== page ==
I have something to confess.
I am an English teacher and a scholar who loves the Twilight series. I can’t get enough. I’ve read it—all four books (five if you count the unpublished manuscript, Midnight Sun)—an embarrassing number of times. When I let my sister borrow the actual books, I had a Twilight attack and paid another $10 each to download them onto my Blackberry. I saw New Moon the first weekend of its release…twice.
It’s not the actors Robert Pattinson or Kristen Stewart that I obsess over, or even Taylor Lautner’s recent and perfect abs (he is only 17 after all). When an interview with one of the movie’s stars comes on television, I flip the channel—it’s hard to stomach their semi-articulate mumbling. I don’t buy the fan magazines or stare at posters (though I did try to win Edward’s Volvo). No, what I love is the story itself.
Don’t think that I am some kind of YA fanatic. I have a hard time with most young adult literature—simplistic, overly dramatic, hung up on teen pregnancy and peer pressure. Classics are my thing. I especially love a novel of manners, where the protagonist pits his or her individual aspirations against the expectations and rules of society—Great Expectations, Ethan Frome, Middlemarch. I never thought to pick up Twilight until one of my students came to me, crying and unable to complete her independent reading assignment, because she was so overwrought and in love with the protagonist Edward Cullen. She made me curious. I became addicted.
Twilight caught and keeps me because it is a novel of manners, like one of my other favorite novels, Pride and Prejudice. This is not a surprise. Author Stephanie Meyers, an English major herself, is a Jane Austen fan and alludes to Austen’s work in the book.
It makes sense. Like Fitzwilliam Darcy and Elizabeth Bennett, Edward Cullen and Bella Swan must overcome the respective rules of their separate social classes—in the case of Twilight, human, vampire, and even werewolf—and their own personal failings to find happiness in love. Like Pride and Prejudice, social divisions are rooted in heredity, society, and wealth. Meyers actually layers in another category of division central to 21st century American society: beauty.
Looking at Edward from varying characters’ perceptions—even Bella’s in the beginning—Meyers plays with the distinction between internal merit (goodness of person) and external merit (rank, wealth, and beauty). After her friend Jessica observes that Edward is “unbelievably gorgeous,” Bella responds, “There’s a lot more to him than that.” Bella, acting as a first-person narrator, sees the internal merit in all the characters—her father, Jacob Black, Mike Newton, even Rosalie. Granted, the dialogue is not quite as clever as that of Elizabeth and Darcy, but this is contemporary America—high school—and it is believable and representative of our time and place.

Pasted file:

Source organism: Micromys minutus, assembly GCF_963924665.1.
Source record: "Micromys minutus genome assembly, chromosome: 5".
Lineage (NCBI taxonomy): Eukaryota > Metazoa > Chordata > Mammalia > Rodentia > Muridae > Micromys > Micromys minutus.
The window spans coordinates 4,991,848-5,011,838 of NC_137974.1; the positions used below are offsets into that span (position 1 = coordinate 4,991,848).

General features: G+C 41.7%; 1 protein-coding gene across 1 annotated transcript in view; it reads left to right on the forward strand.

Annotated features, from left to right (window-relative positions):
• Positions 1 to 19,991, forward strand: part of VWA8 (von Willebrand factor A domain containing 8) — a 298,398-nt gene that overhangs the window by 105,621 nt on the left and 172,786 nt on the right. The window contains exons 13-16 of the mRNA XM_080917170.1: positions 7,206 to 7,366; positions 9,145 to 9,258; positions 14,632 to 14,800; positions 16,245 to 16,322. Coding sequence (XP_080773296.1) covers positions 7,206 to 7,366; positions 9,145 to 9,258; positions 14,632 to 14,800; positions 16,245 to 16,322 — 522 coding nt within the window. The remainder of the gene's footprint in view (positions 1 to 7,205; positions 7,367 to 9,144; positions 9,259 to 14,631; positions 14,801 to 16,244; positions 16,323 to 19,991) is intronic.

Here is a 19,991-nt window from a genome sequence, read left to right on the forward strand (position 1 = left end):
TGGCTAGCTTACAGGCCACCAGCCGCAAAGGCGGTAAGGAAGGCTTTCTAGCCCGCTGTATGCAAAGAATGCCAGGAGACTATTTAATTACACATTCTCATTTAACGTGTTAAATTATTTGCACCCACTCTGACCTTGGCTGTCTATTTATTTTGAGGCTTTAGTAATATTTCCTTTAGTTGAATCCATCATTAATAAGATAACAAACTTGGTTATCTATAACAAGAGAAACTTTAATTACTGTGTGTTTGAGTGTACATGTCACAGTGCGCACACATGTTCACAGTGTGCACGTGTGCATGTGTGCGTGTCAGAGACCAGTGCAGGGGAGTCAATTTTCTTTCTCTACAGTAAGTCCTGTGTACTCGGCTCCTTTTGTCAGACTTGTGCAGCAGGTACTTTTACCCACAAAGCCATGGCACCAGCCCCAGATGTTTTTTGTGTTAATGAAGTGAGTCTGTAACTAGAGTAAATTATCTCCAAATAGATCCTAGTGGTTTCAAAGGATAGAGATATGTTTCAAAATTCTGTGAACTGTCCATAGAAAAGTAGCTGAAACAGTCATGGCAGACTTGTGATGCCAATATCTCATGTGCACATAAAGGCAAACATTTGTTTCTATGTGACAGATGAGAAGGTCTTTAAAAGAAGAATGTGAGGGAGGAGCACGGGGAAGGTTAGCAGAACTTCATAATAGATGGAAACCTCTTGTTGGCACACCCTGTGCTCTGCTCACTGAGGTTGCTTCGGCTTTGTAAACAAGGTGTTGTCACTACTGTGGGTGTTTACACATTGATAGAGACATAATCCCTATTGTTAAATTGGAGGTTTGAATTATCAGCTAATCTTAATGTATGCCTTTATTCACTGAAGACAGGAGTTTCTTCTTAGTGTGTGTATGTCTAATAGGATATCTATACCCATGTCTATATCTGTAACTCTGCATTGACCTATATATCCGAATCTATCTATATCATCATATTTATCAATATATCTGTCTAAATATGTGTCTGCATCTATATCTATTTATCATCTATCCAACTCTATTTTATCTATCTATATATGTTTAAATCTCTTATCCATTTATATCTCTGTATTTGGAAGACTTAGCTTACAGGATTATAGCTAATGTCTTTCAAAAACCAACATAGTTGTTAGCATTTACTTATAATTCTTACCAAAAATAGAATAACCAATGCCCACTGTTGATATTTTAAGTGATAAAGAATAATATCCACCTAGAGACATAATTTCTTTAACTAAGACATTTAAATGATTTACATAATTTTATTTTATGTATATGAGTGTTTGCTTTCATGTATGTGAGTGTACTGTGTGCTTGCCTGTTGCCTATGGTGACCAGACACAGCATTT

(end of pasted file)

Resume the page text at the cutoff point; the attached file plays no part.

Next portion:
Like an 18th century novel of manners, Twilight criticizes social assumptions and regimented ideas of appropriate behavior. In an interesting twist, whereas Austen’s heroines single-mindedly protect their reputations and seek marriage, Bella must struggle against a 21st century taboo against teen marriage to wed and find happiness in Edward. Even so, social reputation and marriage are central to both stories.
Shirley and Wallis Kinney, of the Jane Austen Society of North America, write a terrific analysis of these connections—see “The Jane Austen—Twilight Zone.” In Twilight we find the harebrained (but more likeable) mother, the somewhat distant but beloved father, as well as multiple suitors for Bella’s attention. There’s even a dance. Notably, Darcy and Edward are both drawn to their love interests against their better judgment.
Teens and Teaching
Twilight is timeless because it operates on a number of levels. It entertains like Pride and Prejudice, with a reliance on dialogue and over-description; it provides social commentary and criticism; it offers universal themes about love and society; and it inspires a vision of romance ideal in both Jane Austen’s time and our own.
For teen readers, Twilight is the book that makes classics relevant. While Twilight references Pride and Prejudice, its sequel New Moon draws parallels with Romeo and Juliet. Eclipse, the third book in the series, is littered with allusions to Wuthering Heights. For many of my students, the Twilight series has opened doors into much more difficult, classic texts. Because they know the story, students are more resilient in the face of complex language; they bring more background to their reading and they are able to engage with a strong point of reference.
What clever English language arts teacher couldn’t hang a great lesson about writing realistic dialogue or developing conflict on an excerpt from Twilight? Or develop a lesson where students compare and contrast character development as a writers’ response to audience? There are lesson plans to sample all over the Web, from individual teachers’ blogs to IRA-NCTE’s ReadWriteThink (how about “Looking for the Byronic Hero Using Twilight‘s Edward Cullen”). The Twilight series has enough curb appeal to add interest to lessons for high level learners while, simultaneously, motivating even the most reluctant ones.
Don’t hate Twilight. Instead, envision students learning research skills as they pore over the history of vampires or the myths of Quileute Native Americans. Imagine building a timeline based on the histories of each of the Cullen family members or looking at primary documents associated with their early lives. It is a series full of possibilities. No wonder I find it so appealing.
I think I need to go read it one more time.